Late afternoon, yesterday, I had the bright idea to look up the Bernie Sanders student organization in Iowa City. A quick Google search turned up the “Hawkeyes for Bernie,” and I sent an email out to the president, copying the director of public relations. The latter, Saba Hafeez, got back to me immediately. Saba is a 23-year-old first-generation U. of Iowa senior from Sioux City by way of Boston, raised Muslim, parents from Pakistan, politically active as long as she could remember. She had caucused as middle-schooler in ‘08 (observer status) after campaigning for Obama, and met Elizabeth Warren last May as part of the “Draft Warren” campaign on campus. After that, she was a hot commodity sought after by all three Democratic campaigns, and though she couldn’t work full time as a field officer, it was a no-brainer for her to join the Sanders cause.

She gave me the lowdown on the right place to observe if I wanted to see a lot of students and big turnout. She was a captain at Iowa City’s fourth precinct, she said, at an arts center on the west side of campus. I looked it up, and decided to take her up on the offer. If nothing else, it would be nice to take a foot bridge over the Iowa River at night.

Quick dinner at A & A Pagliai’s Pizza, brisk walk back to my AirBnB on Dubuque Street to retrieve my winter hat. Jesus, why did I grab the one with the Ohio State logo when I left North Carolina? That’s not how you win friends in these parts. I hid the Buckeye by flipping it over, and then it was off, butterflies in my stomach, to a destination I’ve been anticipating for months. (You already know this if you read yesterday’s piece, but you are not reading an account that pretends at objectivity. I am an adamant, obsessed, and addicted follower of Bernie Sanders.)

The winter storm that was prophesied held off; out on the streets it was only cold, only damp. But it’s always cold in February, so won’t depress turnout…these are hearty people. Yet for reasons I can’t understand—native pessimism? Roads too empty past the university halls?—I came down with the sudden premonition that Hillary would win. Of course she would. She’s leading in the polls, her organization is better. It’s the only reasonable conclusion to draw…but I didn’t feel it in my brain, only in my gut.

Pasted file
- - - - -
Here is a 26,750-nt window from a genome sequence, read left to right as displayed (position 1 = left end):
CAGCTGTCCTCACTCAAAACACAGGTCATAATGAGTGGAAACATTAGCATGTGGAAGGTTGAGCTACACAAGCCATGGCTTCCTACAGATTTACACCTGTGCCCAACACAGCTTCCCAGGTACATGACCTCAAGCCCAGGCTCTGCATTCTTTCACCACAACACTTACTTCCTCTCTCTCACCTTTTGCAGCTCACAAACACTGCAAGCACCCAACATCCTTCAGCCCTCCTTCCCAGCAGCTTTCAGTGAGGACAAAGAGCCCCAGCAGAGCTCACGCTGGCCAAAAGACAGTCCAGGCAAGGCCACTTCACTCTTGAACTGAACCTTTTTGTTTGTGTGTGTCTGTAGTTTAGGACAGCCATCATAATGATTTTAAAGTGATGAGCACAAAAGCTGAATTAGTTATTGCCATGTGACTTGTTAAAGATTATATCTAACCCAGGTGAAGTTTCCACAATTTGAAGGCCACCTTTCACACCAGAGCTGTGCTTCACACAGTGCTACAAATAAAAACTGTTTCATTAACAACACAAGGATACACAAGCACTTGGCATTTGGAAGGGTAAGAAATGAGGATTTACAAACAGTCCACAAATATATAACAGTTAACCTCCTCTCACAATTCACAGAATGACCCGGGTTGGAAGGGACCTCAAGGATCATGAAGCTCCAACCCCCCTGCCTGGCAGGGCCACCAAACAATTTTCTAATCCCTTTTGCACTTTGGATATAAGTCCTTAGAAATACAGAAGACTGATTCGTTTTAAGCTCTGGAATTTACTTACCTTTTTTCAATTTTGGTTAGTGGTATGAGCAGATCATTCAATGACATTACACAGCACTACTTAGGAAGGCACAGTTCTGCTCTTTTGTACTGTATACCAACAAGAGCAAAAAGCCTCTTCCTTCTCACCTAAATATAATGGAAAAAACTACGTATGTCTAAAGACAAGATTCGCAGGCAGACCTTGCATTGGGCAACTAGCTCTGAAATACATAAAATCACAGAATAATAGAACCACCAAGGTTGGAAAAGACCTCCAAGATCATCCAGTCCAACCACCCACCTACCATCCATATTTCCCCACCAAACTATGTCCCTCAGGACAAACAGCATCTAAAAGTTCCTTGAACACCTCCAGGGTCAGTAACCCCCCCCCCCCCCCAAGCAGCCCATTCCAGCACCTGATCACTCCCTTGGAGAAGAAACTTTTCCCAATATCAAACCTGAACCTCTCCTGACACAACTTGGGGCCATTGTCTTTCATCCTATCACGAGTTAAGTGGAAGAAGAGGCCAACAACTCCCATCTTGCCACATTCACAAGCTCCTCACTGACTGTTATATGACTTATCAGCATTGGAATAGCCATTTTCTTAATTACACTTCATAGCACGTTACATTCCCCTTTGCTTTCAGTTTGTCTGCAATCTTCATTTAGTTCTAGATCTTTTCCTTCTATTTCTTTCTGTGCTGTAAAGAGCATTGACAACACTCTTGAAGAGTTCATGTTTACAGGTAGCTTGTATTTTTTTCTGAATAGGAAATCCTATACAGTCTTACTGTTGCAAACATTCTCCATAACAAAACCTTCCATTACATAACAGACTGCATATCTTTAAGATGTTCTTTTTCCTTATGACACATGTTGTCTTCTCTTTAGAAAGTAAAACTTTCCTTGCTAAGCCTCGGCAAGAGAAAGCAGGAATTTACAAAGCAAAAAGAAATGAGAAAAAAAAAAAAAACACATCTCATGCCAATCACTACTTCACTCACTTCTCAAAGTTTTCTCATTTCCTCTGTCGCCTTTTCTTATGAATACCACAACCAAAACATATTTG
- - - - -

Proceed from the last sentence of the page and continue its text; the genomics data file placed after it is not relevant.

The lights of the city shone on the river. At Art Building West, a groovy postmodern building jutting out over Riverside Drive (“a hybrid instrument of open edges and open center” and a “formless instrument,” per its architects), I waited at the bottleneck entrance. The line was short but getting longer, full of Iowans wearing the same packable down jackets. On the doorways, and everywhere inside, Hillary Clinton signs. Older women decked out in blue offered us Hillary stickers and buttons with the “H” logo—I always get a kick out of the arrow pointing to the right, perfect by accident—as the crowd funneled in.

“Hillary supporter?” they asked. New registrations on the right, repeat voters sign in to the left. Fill out your forms, and then head up the stairs, where another volunteer will offer you the chance to take a picture with a Hillary Clinton cutout. The Bernie people, far fewer in number, manned the new registrations desk—their bread and butter. Including my new friend Saba, who later told me that the minute the Clinton army entered the building earlier that night, they painted the place blue, signs everywhere, while the Sanders people just watched. Here were the early signs of the superior organization we’d been hearing about.

The stickers carried an enormous psychological weight, at least to me. Everywhere I looked, I saw Hillary supporters. Because we were on the outskirts of campus, the students mixed in with older voters, and while precincts in the heart of campus were falling for Bernie in total routs, it became clear to me that a different fate awaited precinct four. Again, I let the panic sweep in—if Sanders supporters are outnumbered here, in a city, in a university town, he’ll get killed across the state. They’ll demolish him in Des Moines, and he’ll be laughed out of the rural precincts.

I didn’t know how wrong I was. I didn’t know the drama that waited in the state, or the drama that beckoned inside these doors, in precinct four.